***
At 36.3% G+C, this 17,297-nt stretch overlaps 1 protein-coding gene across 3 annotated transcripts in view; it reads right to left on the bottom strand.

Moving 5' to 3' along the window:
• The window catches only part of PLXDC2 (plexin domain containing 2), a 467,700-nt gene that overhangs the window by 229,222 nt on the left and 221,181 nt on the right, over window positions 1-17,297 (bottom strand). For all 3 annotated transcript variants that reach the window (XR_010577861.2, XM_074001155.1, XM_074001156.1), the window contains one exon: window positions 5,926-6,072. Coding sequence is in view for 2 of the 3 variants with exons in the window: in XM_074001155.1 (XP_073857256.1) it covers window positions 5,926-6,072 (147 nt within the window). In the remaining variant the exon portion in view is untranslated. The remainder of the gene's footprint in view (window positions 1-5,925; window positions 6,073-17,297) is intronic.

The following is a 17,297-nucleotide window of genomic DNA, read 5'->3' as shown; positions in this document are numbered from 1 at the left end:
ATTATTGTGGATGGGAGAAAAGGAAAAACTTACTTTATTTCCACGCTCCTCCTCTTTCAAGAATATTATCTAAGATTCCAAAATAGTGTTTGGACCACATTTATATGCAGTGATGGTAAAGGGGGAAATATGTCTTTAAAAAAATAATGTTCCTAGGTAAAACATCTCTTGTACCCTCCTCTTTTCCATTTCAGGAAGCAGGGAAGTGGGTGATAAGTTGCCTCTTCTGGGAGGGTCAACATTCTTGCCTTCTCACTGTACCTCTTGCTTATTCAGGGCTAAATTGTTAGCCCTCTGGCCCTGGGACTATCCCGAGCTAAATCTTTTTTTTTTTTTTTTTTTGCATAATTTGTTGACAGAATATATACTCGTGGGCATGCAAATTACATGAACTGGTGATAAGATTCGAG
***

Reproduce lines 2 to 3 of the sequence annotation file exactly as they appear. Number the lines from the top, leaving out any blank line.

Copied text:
Moving 5' to 3' along the window:
• The window catches only part of PLXDC2 (plexin domain containing 2), a 467,700-nt gene that overhangs the window by 229,222 nt on the left and 221,181 nt on the right, over window positions 1-17,297 (bottom strand). For all 3 annotated transcript variants that reach the window (XR_010577861.2, XM_074001155.1, XM_074001156.1), the window contains one exon: window positions 5,926-6,072. Coding sequence is in view for 2 of the 3 variants with exons in the window: in XM_074001155.1 (XP_073857256.1) it covers window positions 5,926-6,072 (147 nt within the window). In the remaining variant the exon portion in view is untranslated. The remainder of the gene's footprint in view (window positions 1-5,925; window positions 6,073-17,297) is intronic.